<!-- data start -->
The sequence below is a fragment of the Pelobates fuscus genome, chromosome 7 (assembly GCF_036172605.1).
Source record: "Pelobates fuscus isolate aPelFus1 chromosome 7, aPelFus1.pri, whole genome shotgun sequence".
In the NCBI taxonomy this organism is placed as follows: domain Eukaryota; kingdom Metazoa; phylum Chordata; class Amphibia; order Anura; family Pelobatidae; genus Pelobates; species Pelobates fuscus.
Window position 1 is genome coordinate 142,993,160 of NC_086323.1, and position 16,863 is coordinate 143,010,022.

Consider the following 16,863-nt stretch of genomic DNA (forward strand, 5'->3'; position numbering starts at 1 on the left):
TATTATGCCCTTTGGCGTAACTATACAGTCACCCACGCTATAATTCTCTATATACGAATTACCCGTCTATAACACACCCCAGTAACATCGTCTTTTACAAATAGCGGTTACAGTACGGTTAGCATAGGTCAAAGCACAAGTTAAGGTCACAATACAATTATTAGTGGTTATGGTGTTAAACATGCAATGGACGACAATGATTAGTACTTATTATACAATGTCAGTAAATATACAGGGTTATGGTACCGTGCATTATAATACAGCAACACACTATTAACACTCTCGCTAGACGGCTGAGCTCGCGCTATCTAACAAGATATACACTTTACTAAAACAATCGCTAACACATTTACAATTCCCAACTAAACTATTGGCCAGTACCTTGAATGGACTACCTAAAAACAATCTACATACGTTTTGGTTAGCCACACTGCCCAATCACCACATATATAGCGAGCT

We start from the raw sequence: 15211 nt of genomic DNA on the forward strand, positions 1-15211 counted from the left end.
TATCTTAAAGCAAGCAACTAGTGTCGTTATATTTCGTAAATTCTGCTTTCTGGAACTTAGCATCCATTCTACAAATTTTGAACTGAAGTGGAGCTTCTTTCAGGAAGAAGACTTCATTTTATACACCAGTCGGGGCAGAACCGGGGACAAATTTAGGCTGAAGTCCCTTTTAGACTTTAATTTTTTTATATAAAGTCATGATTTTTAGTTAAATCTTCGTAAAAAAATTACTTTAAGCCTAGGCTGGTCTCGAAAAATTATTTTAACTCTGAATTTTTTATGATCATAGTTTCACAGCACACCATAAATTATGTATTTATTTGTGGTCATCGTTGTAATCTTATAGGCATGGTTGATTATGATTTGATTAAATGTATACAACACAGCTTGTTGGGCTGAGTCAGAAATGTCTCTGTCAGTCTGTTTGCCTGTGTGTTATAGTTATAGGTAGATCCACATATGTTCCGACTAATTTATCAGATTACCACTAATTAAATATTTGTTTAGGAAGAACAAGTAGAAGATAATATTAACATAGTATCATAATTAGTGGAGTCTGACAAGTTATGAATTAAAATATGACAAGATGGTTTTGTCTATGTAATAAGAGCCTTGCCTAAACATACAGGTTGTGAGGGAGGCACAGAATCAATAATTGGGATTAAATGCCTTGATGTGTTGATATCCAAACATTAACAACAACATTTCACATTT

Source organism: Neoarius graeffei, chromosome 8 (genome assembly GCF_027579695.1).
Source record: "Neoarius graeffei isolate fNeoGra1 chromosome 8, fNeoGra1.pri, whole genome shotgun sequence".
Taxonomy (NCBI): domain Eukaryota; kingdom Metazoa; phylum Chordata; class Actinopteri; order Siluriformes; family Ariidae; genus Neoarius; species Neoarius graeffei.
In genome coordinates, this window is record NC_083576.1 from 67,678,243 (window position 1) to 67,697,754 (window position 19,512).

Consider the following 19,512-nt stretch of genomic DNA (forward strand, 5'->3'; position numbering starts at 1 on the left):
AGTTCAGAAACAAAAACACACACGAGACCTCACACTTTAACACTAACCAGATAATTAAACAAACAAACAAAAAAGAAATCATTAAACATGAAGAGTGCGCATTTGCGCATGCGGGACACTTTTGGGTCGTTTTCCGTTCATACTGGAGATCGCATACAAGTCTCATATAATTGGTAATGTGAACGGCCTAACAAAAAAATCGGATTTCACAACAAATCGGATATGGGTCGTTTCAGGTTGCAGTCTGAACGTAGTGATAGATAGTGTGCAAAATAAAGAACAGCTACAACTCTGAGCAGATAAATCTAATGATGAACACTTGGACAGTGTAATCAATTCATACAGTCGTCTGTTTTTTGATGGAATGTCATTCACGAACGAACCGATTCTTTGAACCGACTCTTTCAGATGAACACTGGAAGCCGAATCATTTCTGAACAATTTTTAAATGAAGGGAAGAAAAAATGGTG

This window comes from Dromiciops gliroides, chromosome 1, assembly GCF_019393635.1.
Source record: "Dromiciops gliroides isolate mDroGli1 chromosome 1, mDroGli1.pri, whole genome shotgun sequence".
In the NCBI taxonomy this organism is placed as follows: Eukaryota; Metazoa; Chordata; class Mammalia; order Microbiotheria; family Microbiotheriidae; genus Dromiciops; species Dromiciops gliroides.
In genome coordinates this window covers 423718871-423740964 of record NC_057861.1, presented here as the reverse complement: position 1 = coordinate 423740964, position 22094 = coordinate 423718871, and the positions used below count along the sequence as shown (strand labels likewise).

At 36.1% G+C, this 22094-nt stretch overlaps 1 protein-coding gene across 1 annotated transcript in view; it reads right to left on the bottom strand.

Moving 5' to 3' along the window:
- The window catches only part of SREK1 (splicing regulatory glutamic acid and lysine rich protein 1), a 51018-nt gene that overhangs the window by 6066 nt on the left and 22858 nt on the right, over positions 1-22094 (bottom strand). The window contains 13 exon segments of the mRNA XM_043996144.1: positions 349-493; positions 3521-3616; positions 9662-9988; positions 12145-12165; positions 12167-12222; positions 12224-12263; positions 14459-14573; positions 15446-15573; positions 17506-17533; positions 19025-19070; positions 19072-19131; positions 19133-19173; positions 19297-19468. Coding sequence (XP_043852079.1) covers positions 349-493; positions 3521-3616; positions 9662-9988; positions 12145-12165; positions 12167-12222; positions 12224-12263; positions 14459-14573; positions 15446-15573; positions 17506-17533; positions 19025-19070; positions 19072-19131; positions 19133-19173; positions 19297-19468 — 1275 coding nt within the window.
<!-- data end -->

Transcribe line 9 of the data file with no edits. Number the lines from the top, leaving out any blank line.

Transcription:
Source organism: Neoarius graeffei, chromosome 8 (genome assembly GCF_027579695.1).